Comedy is not a piece of cake

Jon Plowman at the University of Westminster
Photo Credit: Cristiana Ferrauti
Jon Plowman, included in the ’50 Funniestor Most Influential People in British Comedy’ list – compiled by The Observer in 2003 – has been at the University of Westminster on the 2nd of October, as guest during Harrow Conversation.

The question “How to make great and funny comedy?” has been the starting point.

The initial answers have been a little bit hesitant: a funny comedy is made of surprise and recognition.
About this last element, in particular, Plowman specified that in general the audience loves comedies because, watching them, they can think: “that’s me” or “that is something very similar to me”.

Apart from the various elements cited, nearly at the end of the meeting, he tried to summarise with a phrase how to make great comedy: “we are trying to create a parallel universe”.

It means that the job of the comedy writer (or whoever works in this field) is based mainly on telling something that might be the truth, instead of the truth itself.
Events that could happen are the basis: credible (not totally fiction), but still not the pure reality.

During the hour available, Jon Plowman has cleared the definition and the features of the comedy by showing some clips from Twenty Twelve, the BBC television comedy series of which he has been the executive producer.
The episodes, first aired on BBC Four in March 2011, follow the organisation of the 2012 Summer Olympics in London.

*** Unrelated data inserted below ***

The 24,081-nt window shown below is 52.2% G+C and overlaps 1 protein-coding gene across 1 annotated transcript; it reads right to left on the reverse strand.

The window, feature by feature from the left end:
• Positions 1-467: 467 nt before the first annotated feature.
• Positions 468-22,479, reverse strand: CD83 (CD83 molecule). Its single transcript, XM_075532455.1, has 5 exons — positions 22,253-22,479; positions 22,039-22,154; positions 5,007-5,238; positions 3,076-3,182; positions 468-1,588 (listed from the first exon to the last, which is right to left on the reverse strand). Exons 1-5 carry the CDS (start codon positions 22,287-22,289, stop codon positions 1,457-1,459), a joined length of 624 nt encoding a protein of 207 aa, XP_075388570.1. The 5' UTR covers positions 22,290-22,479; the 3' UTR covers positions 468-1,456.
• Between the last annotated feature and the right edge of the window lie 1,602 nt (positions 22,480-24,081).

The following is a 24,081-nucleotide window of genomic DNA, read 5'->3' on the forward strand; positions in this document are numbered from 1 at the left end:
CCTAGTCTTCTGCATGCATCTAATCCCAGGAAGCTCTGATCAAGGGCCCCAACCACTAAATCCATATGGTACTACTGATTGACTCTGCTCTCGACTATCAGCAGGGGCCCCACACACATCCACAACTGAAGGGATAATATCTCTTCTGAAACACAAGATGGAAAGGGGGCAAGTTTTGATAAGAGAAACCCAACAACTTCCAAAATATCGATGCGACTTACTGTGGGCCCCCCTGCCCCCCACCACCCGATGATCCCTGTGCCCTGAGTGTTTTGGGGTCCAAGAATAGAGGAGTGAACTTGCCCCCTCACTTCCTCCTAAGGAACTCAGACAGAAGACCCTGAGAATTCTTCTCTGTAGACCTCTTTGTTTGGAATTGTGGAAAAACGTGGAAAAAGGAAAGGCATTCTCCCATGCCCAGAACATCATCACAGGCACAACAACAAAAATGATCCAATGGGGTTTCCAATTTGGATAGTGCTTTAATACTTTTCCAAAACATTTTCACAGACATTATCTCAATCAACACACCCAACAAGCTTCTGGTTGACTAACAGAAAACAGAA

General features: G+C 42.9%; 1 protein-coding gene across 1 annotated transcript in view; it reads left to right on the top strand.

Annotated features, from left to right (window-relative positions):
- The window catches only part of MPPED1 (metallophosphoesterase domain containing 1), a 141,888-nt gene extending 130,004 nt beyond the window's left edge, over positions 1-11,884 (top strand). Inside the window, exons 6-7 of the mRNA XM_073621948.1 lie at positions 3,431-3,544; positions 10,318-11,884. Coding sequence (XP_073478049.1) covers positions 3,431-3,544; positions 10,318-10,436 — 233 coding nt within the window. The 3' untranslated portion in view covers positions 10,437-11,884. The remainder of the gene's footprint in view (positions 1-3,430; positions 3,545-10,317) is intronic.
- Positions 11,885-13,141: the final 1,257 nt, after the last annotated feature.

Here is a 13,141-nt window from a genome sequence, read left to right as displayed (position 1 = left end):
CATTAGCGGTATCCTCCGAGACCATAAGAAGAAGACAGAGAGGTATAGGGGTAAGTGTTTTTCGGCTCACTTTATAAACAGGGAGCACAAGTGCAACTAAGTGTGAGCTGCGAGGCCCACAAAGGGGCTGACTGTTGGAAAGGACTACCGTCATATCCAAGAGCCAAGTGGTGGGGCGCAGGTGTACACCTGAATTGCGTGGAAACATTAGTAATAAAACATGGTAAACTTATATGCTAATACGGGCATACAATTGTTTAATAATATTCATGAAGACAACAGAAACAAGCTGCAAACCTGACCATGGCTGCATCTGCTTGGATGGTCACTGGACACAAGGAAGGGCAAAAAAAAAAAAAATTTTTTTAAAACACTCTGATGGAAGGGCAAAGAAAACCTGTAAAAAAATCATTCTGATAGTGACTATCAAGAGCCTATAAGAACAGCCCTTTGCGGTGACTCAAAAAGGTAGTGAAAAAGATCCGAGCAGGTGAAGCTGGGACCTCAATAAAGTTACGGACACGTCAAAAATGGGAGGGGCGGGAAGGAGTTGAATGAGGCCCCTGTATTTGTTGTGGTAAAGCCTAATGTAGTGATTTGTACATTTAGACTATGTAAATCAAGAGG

The series can be classified as an on-location documentary, that is presenting the events in a documentary style, but with a parodic aim.

Along with its follow-up, that is W1A (2014), Twenty Twelve has been one of the last product of Jon Plowman, after a long career at the BBC which started in the 1980, with Harty – the Russell Harty’s chat show.
In 2013 was appointed Officer of the Order of the BritishEmpire – for the services to the British Comedy -, whereas in 2006 he was honoured at the Royal Television Society awards with the ‘Judges’ Award for Outstanding Contribution to British Television.

BBC is a news organization, therefore comedy or drama are not their priority.
The challenge consists in “annoyingly interrupting news programmes” –as he said - putting on comedy episodes which entertain the audience.
Jargon, overanalyses and stating the obvious twice are some of the tools which help to make the people laughing.

And here is the matter.
“News” is what has just happened. A “documentary” shows the reality. But it is a difficult and not obvious deal to understand why the audience watch the TV comedies.
“We laugh”, the producer said, “because we love the characters”. We become fans because in the characters we find ourselves or a personality that we would like to have.

In conclusion, “Comedy is the hardest thing to produce” Jon Plowman declared.